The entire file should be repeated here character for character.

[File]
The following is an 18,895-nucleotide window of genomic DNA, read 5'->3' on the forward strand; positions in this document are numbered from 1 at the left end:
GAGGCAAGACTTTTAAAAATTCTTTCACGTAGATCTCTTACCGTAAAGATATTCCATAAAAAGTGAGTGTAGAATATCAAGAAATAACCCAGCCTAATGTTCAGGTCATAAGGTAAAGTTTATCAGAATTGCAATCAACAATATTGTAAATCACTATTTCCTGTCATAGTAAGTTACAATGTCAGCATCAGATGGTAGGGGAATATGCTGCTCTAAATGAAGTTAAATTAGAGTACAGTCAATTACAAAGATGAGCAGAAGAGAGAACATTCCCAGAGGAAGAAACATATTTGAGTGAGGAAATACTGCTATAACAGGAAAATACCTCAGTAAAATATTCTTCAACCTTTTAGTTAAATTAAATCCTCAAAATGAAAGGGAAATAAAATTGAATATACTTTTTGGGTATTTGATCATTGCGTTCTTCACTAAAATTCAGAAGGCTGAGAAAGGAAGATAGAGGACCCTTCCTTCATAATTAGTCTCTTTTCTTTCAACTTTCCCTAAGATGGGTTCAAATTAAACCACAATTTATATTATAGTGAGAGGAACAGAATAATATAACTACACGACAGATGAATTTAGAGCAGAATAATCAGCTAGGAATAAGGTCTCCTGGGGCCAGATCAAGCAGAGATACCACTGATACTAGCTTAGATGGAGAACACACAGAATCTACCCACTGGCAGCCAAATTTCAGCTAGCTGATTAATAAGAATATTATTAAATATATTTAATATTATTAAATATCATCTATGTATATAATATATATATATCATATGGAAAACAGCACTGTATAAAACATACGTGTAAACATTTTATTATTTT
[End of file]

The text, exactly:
The following is an 18,895-nucleotide window of genomic DNA, read 5'->3' on the forward strand; positions in this document are numbered from 1 at the left end:
GAGGCAAGACTTTTAAAAATTCTTTCACGTAGATCTCTTACCGTAAAGATATTCCATAAAAAGTGAGTGTAGAATATCAAGAAATAACCCAGCCTAATGTTCAGGTCATAAGGTAAAGTTTATCAGAATTGCAATCAACAATATTGTAAATCACTATTTCCTGTCATAGTAAGTTACAATGTCAGCATCAGATGGTAGGGGAATATGCTGCTCTAAATGAAGTTAAATTAGAGTACAGTCAATTACAAAGATGAGCAGAAGAGAGAACATTCCCAGAGGAAGAAACATATTTGAGTGAGGAAATACTGCTATAACAGGAAAATACCTCAGTAAAATATTCTTCAACCTTTTAGTTAAATTAAATCCTCAAAATGAAAGGGAAATAAAATTGAATATACTTTTTGGGTATTTGATCATTGCGTTCTTCACTAAAATTCAGAAGGCTGAGAAAGGAAGATAGAGGACCCTTCCTTCATAATTAGTCTCTTTTCTTTCAACTTTCCCTAAGATGGGTTCAAATTAAACCACAATTTATATTATAGTGAGAGGAACAGAATAATATAACTACACGACAGATGAATTTAGAGCAGAATAATCAGCTAGGAATAAGGTCTCCTGGGGCCAGATCAAGCAGAGATACCACTGATACTAGCTTAGATGGAGAACACACAGAATCTACCCACTGGCAGCCAAATTTCAGCTAGCTGATTAATAAGAATATTATTAAATATATTTAATATTATTAAATATCATCTATGTATATAATATATATATATCATATGGAAAACAGCACTGTATAAAACATACGTGTAAACATTTTATTATTTT